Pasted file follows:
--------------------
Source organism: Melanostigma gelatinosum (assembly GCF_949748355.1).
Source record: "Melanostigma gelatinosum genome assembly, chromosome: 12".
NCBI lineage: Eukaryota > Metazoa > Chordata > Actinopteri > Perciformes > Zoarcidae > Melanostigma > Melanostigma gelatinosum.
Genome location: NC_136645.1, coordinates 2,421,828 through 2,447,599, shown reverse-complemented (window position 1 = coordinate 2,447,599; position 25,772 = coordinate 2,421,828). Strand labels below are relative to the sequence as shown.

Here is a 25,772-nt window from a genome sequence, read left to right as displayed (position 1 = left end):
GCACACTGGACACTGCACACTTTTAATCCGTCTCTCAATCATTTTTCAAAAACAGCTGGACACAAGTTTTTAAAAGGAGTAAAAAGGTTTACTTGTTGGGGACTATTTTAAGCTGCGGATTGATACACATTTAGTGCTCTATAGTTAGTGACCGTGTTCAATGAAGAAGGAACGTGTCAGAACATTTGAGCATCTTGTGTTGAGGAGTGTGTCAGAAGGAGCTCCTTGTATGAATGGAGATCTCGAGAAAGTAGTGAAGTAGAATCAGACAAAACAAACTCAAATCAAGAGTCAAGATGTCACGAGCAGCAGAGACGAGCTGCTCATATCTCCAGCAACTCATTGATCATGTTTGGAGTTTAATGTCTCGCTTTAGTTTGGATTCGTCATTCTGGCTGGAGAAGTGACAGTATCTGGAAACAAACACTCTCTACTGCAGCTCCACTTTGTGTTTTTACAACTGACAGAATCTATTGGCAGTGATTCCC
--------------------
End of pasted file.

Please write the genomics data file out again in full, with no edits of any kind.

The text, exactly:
Source organism: Melanostigma gelatinosum (assembly GCF_949748355.1).
Source record: "Melanostigma gelatinosum genome assembly, chromosome: 12".
NCBI lineage: Eukaryota > Metazoa > Chordata > Actinopteri > Perciformes > Zoarcidae > Melanostigma > Melanostigma gelatinosum.
Genome location: NC_136645.1, coordinates 2,421,828 through 2,447,599, shown reverse-complemented (window position 1 = coordinate 2,447,599; position 25,772 = coordinate 2,421,828). Strand labels below are relative to the sequence as shown.

Here is a 25,772-nt window from a genome sequence, read left to right as displayed (position 1 = left end):
GCACACTGGACACTGCACACTTTTAATCCGTCTCTCAATCATTTTTCAAAAACAGCTGGACACAAGTTTTTAAAAGGAGTAAAAAGGTTTACTTGTTGGGGACTATTTTAAGCTGCGGATTGATACACATTTAGTGCTCTATAGTTAGTGACCGTGTTCAATGAAGAAGGAACGTGTCAGAACATTTGAGCATCTTGTGTTGAGGAGTGTGTCAGAAGGAGCTCCTTGTATGAATGGAGATCTCGAGAAAGTAGTGAAGTAGAATCAGACAAAACAAACTCAAATCAAGAGTCAAGATGTCACGAGCAGCAGAGACGAGCTGCTCATATCTCCAGCAACTCATTGATCATGTTTGGAGTTTAATGTCTCGCTTTAGTTTGGATTCGTCATTCTGGCTGGAGAAGTGACAGTATCTGGAAACAAACACTCTCTACTGCAGCTCCACTTTGTGTTTTTACAACTGACAGAATCTATTGGCAGTGATTCCC